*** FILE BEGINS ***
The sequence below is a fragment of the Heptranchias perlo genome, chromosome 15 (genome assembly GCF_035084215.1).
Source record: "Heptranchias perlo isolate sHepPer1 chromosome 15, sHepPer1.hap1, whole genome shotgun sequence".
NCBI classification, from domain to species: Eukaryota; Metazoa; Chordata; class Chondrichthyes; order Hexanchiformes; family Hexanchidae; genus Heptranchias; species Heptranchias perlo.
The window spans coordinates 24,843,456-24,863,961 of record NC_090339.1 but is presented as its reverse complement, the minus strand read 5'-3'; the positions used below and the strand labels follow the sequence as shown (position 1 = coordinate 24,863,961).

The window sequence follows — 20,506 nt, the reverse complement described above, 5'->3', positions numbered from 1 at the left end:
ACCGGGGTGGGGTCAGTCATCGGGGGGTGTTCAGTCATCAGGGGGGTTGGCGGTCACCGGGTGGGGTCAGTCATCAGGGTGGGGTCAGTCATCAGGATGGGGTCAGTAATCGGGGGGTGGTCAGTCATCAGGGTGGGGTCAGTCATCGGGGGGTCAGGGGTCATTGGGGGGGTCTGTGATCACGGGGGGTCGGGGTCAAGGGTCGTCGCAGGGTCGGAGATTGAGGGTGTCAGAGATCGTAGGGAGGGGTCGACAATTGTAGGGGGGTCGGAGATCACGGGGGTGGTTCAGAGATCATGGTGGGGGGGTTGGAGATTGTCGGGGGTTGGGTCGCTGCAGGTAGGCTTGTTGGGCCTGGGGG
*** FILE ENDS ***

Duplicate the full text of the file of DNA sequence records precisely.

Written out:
The sequence below is a fragment of the Heptranchias perlo genome, chromosome 15 (genome assembly GCF_035084215.1).
Source record: "Heptranchias perlo isolate sHepPer1 chromosome 15, sHepPer1.hap1, whole genome shotgun sequence".
NCBI classification, from domain to species: Eukaryota; Metazoa; Chordata; class Chondrichthyes; order Hexanchiformes; family Hexanchidae; genus Heptranchias; species Heptranchias perlo.
The window spans coordinates 24,843,456-24,863,961 of record NC_090339.1 but is presented as its reverse complement, the minus strand read 5'-3'; the positions used below and the strand labels follow the sequence as shown (position 1 = coordinate 24,863,961).

The window sequence follows — 20,506 nt, the reverse complement described above, 5'->3', positions numbered from 1 at the left end:
ACCGGGGTGGGGTCAGTCATCGGGGGGTGTTCAGTCATCAGGGGGGTTGGCGGTCACCGGGTGGGGTCAGTCATCAGGGTGGGGTCAGTCATCAGGATGGGGTCAGTAATCGGGGGGTGGTCAGTCATCAGGGTGGGGTCAGTCATCGGGGGGTCAGGGGTCATTGGGGGGGTCTGTGATCACGGGGGGTCGGGGTCAAGGGTCGTCGCAGGGTCGGAGATTGAGGGTGTCAGAGATCGTAGGGAGGGGTCGACAATTGTAGGGGGGTCGGAGATCACGGGGGTGGTTCAGAGATCATGGTGGGGGGGTTGGAGATTGTCGGGGGTTGGGTCGCTGCAGGTAGGCTTGTTGGGCCTGGGGG